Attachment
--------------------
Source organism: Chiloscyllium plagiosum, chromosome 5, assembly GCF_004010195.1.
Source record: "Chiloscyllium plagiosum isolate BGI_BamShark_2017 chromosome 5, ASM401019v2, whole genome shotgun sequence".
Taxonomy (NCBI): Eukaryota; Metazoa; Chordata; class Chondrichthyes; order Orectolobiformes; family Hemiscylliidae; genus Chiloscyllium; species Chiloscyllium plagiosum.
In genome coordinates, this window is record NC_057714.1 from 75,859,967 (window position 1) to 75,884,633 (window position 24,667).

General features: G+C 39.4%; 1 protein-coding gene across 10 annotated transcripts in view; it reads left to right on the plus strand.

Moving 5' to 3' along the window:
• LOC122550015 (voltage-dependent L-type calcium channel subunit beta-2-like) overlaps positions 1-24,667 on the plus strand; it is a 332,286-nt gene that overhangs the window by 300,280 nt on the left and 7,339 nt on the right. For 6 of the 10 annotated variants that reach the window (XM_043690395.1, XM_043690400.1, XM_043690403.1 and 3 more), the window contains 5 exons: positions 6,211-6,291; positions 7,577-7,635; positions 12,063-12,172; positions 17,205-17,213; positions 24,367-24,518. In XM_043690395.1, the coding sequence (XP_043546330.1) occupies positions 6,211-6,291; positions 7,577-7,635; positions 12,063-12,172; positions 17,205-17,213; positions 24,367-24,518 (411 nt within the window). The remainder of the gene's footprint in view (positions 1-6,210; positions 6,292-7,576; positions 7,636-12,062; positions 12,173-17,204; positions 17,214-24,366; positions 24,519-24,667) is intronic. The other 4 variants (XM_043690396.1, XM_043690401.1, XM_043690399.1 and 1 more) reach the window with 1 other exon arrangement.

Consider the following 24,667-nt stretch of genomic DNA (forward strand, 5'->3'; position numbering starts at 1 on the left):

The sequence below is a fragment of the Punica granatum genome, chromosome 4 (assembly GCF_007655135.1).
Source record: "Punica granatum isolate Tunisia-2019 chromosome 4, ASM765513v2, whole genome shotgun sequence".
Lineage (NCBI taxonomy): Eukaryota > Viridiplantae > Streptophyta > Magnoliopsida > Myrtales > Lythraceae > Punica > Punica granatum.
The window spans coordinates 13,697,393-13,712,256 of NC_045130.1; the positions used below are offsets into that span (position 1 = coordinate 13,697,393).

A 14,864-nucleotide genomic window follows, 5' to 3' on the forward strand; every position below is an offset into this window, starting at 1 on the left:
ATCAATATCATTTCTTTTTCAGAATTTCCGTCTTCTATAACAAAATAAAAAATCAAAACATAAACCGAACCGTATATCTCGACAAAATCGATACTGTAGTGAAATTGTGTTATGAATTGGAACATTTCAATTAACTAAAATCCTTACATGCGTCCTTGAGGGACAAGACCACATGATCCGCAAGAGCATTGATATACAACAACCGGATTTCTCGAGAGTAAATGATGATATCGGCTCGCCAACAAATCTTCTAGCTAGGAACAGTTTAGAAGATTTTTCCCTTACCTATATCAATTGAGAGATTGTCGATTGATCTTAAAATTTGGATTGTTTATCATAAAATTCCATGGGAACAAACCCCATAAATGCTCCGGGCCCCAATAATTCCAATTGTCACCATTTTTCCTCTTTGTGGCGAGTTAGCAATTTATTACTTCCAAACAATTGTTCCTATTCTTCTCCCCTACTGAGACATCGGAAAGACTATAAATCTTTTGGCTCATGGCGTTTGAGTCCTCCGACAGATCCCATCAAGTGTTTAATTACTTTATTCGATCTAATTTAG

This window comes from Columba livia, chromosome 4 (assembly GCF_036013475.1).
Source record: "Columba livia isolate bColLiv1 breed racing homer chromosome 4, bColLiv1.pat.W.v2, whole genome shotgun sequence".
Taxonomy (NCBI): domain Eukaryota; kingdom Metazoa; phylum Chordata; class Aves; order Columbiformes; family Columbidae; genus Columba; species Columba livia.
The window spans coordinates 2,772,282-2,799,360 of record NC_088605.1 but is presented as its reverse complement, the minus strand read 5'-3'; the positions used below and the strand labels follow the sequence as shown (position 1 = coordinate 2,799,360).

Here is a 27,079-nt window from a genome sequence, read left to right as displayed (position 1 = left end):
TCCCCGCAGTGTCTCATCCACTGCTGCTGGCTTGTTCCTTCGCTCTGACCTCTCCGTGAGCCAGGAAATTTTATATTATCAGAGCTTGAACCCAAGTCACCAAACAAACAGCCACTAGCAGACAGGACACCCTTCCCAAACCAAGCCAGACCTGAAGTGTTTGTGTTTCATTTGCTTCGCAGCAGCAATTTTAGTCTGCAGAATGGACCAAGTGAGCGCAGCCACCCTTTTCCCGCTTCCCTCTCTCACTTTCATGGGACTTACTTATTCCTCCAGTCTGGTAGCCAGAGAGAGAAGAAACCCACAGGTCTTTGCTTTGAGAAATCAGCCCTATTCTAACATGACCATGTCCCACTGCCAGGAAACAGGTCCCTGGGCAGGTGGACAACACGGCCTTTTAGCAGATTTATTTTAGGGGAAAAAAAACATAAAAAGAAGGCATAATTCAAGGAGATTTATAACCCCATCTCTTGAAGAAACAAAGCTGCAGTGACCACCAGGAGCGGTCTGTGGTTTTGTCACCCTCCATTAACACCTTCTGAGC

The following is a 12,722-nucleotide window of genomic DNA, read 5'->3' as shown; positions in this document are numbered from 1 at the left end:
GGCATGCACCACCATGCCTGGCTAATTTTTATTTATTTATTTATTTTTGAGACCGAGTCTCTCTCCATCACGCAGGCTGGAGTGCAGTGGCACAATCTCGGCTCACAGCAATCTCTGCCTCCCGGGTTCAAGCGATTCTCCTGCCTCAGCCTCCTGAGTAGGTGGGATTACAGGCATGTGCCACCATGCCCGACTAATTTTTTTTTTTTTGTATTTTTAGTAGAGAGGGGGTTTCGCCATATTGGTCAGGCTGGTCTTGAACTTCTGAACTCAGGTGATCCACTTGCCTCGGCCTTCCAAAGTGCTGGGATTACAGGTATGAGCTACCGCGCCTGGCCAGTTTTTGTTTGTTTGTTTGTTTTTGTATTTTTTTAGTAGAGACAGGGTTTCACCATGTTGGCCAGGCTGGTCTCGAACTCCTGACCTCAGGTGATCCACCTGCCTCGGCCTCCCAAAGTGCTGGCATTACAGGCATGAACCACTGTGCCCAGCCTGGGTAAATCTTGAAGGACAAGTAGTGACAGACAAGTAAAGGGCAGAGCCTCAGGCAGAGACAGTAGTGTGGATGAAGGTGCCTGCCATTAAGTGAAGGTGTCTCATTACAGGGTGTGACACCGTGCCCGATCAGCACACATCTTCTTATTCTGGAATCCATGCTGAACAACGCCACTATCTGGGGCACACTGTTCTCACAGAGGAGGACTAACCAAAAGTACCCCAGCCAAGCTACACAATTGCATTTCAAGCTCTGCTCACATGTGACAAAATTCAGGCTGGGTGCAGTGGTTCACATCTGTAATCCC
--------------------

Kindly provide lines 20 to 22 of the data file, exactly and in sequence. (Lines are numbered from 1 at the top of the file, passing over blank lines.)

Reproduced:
TCCCCGCAGTGTCTCATCCACTGCTGCTGGCTTGTTCCTTCGCTCTGACCTCTCCGTGAGCCAGGAAATTTTATATTATCAGAGCTTGAACCCAAGTCACCAAACAAACAGCCACTAGCAGACAGGACACCCTTCCCAAACCAAGCCAGACCTGAAGTGTTTGTGTTTCATTTGCTTCGCAGCAGCAATTTTAGTCTGCAGAATGGACCAAGTGAGCGCAGCCACCCTTTTCCCGCTTCCCTCTCTCACTTTCATGGGACTTACTTATTCCTCCAGTCTGGTAGCCAGAGAGAGAAGAAACCCACAGGTCTTTGCTTTGAGAAATCAGCCCTATTCTAACATGACCATGTCCCACTGCCAGGAAACAGGTCCCTGGGCAGGTGGACAACACGGCCTTTTAGCAGATTTATTTTAGGGGAAAAAAAACATAAAAAGAAGGCATAATTCAAGGAGATTTATAACCCCATCTCTTGAAGAAACAAAGCTGCAGTGACCACCAGGAGCGGTCTGTGGTTTTGTCACCCTCCATTAACACCTTCTGAGC

The following is a 12,722-nucleotide window of genomic DNA, read 5'->3' as shown; positions in this document are numbered from 1 at the left end:
GGCATGCACCACCATGCCTGGCTAATTTTTATTTATTTATTTATTTTTGAGACCGAGTCTCTCTCCATCACGCAGGCTGGAGTGCAGTGGCACAATCTCGGCTCACAGCAATCTCTGCCTCCCGGGTTCAAGCGATTCTCCTGCCTCAGCCTCCTGAGTAGGTGGGATTACAGGCATGTGCCACCATGCCCGACTAATTTTTTTTTTTTTGTATTTTTAGTAGAGAGGGGGTTTCGCCATATTGGTCAGGCTGGTCTTGAACTTCTGAACTCAGGTGATCCACTTGCCTCGGCCTTCCAAAGTGCTGGGATTACAGGTATGAGCTACCGCGCCTGGCCAGTTTTTGTTTGTTTGTTTGTTTTTGTATTTTTTTAGTAGAGACAGGGTTTCACCATGTTGGCCAGGCTGGTCTCGAACTCCTGACCTCAGGTGATCCACCTGCCTCGGCCTCCCAAAGTGCTGGCATTACAGGCATGAACCACTGTGCCCAGCCTGGGTAAATCTTGAAGGACAAGTAGTGACAGACAAGTAAAGGGCAGAGCCTCAGGCAGAGACAGTAGTGTGGATGAAGGTGCCTGCCATTAAGTGAAGGTGTCTCATTACAGGGTGTGACACCGTGCCCGATCAGCACACATCTTCTTATTCTGGAATCCATGCTGAACAACGCCACTATCTGGGGCACACTGTTCTCACAGAGGAGGACTAACCAAAAGTACCCCAGCCAAGCTACACAATTGCATTTCAAGCTCTGCTCACATGTGACAAAATTCAGGCTGGGTGCAGTGGTTCACATCTGTAATCCC